The manger is a beautiful mess

One of the enduring images of Christmas from my childhood is the Christmas Creche (Nativity scene) my parish church would set up as a decoration.

By Christmas Eve, the Creche would be populated with large figures of Mary, Joseph, a shepherd, as well as a handful of sheep and cattle.  The final piece – baby Jesus – would be carried up in the entrance procession by a young parishioner and laid in the manger. I remember hoping that our priest would ask me to carry Jesus … and on the year he finally did (I would have been about five years old), I dropped Jesus on the way up, and broke off his crown. I never saw that particular Nativity set again without feeling a little embarrassed about the whole thing.

In spite of this, I love the Creche. It helps bring the story of Jesus’ birth to life for me, but I am grateful to see them both in church and around town during the Advent and Christmas seasons. What I’ve come to realize, though, is that most of our Creches present an image of the birth of Jesus that comes with a bit of artistic licence. The most obvious of these – the lack of a fourth wall – is done so we can see what’s going on inside.

It would seem to me that the most significant adaptation we’ve made to the Creche is how clean everything looks inside. I’ve never seen such clean animals in my life!  My high school job involved working at a pet store, and I spent a fair bit of time cleaning the cages of the various animals we sold: hamsters, rabbits, dogs, cats, birds, and reptiles. It amazed me how much of a mess that animals can make in a single day.

When you think about the stable where Jesus was born, it’s likely this was a place where animals lived or were kept for the travellers who were staying at the inn. It’s likely that at the best of times, the innkeeper would have had someone responsible for the upkeep and cleaning of the stable.

But we know that this day wouldn’t have been the best of times. The census that brought Mary and Joseph to Bethlehem had brought many other pilgrims as well: this is why there was “no room at the inn” (Luke 2:7) in the first place.  This could very well mean that the stable was getting more traffic and less care than usual.

In a word: you can imagine that it was a messy, smelly place, not to mention that Jesus’ birth wouldn’t have had the luxuries most hospitals offer – fresh blankets, warm baths and so on. To make a long story short, Jesus’ birth would not have been nearly as sterile and clean as most Nativity scenes make it out to be.

On the one hand, I’m grateful for this: after all, what kid wants to carry up a dirty baby Jesus to lay in a stable filled with the “gifts” that animals leave behind?

On the other hand, it’s worth considering that of all the circumstances into which God could have chosen for His son to be born, He chose a mess. This is particularly poignant when we consider the fact that not only did Jesus come into the world, but He also comes to each one of us to take make His home in the human heart.

I would imagine that most of us might want to use the same artistic licence when it comes to our hearts.  We’d want to show off the clean and comfortable parts, like our virtue and the good works we’ve done, while leaving aside the messiness of our own selfishness and sin.

Mercifully, just as He didn’t demand a place that was clean and sterile for his birth, Jesus doesn’t ask us to have everything cleaned up and figured out either. And this is an incredible gift that ties in to the very mission of Christ. Think about it: when we bring some illness or ailment to a doctor, we would do ourselves an incredible disservice to hide the symptoms of our ailment. If we have a broken arm, it would not do us any good to show the doctor our good arm, all the while hiding the injured one behind our back. And if we have some deep cut, the doctor would not be able to clean and suture it if we were to hide it underneath a sweater.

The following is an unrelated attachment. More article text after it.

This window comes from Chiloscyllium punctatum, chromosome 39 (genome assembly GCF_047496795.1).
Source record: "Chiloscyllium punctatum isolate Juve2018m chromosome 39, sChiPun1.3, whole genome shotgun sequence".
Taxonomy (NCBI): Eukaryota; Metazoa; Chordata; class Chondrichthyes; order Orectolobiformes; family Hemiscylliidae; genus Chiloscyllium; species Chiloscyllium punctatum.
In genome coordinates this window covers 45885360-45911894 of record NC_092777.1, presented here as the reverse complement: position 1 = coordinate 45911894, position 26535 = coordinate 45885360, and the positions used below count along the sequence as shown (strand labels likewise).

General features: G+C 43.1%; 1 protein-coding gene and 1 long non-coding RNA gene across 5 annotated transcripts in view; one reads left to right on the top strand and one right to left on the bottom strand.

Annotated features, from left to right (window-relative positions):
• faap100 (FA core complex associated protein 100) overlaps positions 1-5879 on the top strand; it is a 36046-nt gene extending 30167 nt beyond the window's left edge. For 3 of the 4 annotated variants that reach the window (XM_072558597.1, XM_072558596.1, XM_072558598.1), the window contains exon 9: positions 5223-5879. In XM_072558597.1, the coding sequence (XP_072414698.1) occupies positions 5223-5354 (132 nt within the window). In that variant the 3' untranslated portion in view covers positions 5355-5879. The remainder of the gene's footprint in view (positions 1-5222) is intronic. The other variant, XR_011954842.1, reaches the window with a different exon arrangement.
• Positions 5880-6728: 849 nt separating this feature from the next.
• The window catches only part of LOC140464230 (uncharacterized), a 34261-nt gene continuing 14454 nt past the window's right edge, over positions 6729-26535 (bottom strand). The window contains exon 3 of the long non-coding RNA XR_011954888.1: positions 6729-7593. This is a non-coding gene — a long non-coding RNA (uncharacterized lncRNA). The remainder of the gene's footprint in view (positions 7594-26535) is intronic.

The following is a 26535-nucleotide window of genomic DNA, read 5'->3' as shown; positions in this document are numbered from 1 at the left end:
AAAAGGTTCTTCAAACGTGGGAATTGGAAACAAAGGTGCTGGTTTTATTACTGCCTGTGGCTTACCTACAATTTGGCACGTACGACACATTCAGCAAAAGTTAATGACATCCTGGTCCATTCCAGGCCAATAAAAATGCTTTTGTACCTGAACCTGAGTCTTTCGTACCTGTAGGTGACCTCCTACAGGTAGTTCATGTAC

Likewise, Jesus is not only unafraid to enter into the very messiness of our sinful hearts, but He enters into them ready to cure and heal them: “For the Son of Man came to seek out and to save the lost” (Luke 19:10). This is reflected in the sheer amount of the Gospels which tell us of our Lord eating, travelling, healing, and preaching in the company of sinners – and in the gifts of the sacraments of baptism and reconciliation through which He forgives our sins.

It would probably do us all some good to take some time to contemplate the scene in Bethlehem in all of its messiness, and then to consider the state of our own hearts. He came then in a humble, hidden way – as an infant – into a literal mess.

He comes today in humble, hidden ways (notably when we receive the Eucharist) into what can often be a spiritual mess. Then and now, He looks not for the place that is perfectly appointed for His coming… but for the place that was willing to make room. Twenty centuries ago, it was a smelly stable. Today, it is into our hearts He wishes to enter. May we be willing to welcome Him – mess and all.

“Listen! I am standing at the door, knocking; if you hear my voice and open the door, I will come in to you and eat with you, and you with me.” – Revelation 3:20

– Mike Landry is the chaplain for Evergreen Catholic Schools. He is based in Spruce Grove, Alberta.

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1 thought on “The manger is a beautiful mess

  1. One aspect of the Christmas event you described as you introduced this thought provoking subject, is how proud your mom and dad were at that memorable Christmas Mass, as you gently carried the precious Baby Jesus up the aisle of St. Albert Parish. All these years later, my heart still swells with joy, as I recall you, experiencing that honour!
    I love you, Michael!

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